- The energy management system had to deal with petabytes of data. It was to start collecting information on electricity consumption from devices and appliances situated in 1,000 houses. This would result in 50,000 records added to the database every 15 seconds.
- Each record was to be stored and processed to allow for power consumption analysis by room, house, or device.
- The company was planning to add 4,000 houses to the system in the nearest future. This would increase the number of records sent to the database every 15 seconds to 200,000. It was planned that the system would be used by electricity companies across the US, so it had to feature near endless scalability.
- The servers were to be located in a single time zone with the customers spread across different parts of the country. Despite this, the application was to provide accurate data for any location and time.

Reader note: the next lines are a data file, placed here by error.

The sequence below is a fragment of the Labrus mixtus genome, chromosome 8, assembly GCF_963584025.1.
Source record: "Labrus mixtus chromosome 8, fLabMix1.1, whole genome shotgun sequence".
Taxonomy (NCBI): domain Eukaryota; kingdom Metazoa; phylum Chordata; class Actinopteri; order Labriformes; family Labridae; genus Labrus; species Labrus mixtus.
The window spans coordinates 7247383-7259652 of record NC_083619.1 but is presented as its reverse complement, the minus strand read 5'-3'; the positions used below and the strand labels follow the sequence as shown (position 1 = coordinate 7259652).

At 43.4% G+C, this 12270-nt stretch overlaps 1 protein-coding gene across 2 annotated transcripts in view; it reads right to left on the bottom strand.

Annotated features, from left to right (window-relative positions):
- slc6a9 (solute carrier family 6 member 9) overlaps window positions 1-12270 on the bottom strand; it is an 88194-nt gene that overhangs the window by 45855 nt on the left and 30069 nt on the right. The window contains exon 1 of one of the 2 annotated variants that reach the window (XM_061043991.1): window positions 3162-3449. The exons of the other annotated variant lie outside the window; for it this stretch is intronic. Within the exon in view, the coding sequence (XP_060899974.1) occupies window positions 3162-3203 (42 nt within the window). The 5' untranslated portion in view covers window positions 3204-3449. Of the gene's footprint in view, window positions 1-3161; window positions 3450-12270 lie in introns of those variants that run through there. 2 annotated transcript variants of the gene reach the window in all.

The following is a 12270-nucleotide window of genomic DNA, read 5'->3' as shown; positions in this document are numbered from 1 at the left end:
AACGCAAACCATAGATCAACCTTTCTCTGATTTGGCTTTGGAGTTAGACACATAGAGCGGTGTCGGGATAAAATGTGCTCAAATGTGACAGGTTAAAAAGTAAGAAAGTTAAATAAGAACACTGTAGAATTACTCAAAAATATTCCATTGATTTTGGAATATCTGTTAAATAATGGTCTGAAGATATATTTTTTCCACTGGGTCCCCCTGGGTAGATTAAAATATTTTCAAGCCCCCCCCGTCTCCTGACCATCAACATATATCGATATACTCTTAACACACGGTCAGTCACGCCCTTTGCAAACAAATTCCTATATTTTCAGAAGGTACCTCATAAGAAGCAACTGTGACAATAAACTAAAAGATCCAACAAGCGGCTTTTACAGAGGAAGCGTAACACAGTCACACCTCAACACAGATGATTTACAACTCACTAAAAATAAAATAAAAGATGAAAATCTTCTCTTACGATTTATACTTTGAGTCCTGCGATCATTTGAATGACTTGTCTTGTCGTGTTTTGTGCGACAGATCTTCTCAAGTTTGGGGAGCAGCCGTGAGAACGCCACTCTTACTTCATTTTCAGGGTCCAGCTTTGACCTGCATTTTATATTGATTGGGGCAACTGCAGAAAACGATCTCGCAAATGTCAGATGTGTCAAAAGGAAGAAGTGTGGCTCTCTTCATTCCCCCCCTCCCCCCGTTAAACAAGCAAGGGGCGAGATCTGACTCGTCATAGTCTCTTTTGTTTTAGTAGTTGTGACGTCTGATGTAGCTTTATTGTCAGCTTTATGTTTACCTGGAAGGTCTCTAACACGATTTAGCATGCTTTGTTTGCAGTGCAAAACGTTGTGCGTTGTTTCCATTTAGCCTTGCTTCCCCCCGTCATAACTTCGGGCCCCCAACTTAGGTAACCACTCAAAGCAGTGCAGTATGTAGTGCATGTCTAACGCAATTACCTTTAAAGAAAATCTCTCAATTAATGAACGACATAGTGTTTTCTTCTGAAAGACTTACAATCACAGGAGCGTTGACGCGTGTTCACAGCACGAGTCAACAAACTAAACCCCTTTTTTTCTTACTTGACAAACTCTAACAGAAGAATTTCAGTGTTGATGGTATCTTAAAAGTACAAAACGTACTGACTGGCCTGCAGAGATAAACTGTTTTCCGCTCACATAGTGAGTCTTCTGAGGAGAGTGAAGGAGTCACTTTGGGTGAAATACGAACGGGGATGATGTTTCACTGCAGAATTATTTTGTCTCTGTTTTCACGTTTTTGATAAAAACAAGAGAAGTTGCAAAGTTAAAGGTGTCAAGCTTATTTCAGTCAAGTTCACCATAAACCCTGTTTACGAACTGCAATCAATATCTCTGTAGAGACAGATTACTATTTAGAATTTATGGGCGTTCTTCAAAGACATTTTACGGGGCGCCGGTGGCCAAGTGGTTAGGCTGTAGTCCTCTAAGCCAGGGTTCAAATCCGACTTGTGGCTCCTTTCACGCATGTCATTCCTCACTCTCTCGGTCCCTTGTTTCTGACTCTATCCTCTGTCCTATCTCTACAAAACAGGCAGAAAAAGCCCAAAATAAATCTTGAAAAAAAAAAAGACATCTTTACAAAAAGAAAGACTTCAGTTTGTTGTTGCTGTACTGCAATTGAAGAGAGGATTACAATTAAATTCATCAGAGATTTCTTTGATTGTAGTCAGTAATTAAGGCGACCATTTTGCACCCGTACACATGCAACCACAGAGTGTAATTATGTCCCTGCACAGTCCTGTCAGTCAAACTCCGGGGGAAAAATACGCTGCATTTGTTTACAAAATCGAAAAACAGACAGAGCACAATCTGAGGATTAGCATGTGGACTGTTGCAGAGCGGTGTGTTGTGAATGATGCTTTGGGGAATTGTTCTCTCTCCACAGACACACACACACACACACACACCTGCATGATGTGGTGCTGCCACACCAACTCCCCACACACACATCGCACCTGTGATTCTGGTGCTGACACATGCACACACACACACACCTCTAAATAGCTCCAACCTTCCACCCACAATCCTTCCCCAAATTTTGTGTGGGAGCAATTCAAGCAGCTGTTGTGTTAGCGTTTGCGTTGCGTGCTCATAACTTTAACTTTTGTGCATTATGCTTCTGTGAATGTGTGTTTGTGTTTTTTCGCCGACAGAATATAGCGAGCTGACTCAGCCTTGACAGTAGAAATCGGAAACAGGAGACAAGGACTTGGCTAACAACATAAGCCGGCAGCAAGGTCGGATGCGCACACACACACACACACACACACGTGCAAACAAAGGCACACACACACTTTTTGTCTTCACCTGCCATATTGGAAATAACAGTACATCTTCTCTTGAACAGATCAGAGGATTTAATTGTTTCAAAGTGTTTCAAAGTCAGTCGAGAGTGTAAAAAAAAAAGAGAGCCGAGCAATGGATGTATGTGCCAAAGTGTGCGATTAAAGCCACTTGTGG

- The NoSQL development team decided to use Cassandra for large-scale data storage, as it can write to a data store 2,500 times faster that MySQL solutions. Cassandra allows for power consumption data to be gathered and aggregated in a fraction of a second.
- Cassandra also makes it possible to distribute data across multiple storages that can be easily scaled with no single point of failure.
- Hadoop was implemented to cope with the big data management challenge. It uses clusters of computers and distributed processing to analyze petabytes of power consumption records.
- In order to solve the localization issue, the team offered to add the location of each house and user to the database. Inquiry time is calculated taking into account the location of the user’s computer as well as the time difference with the server. This approach ensures that the data received at the time of inquiry is accurate.
The system can be scaled next to endlessly as the number of connected houses grows.
The solution helps the customer achieve its Green IT goals by continuously reducing the environmental impact of their products and operations.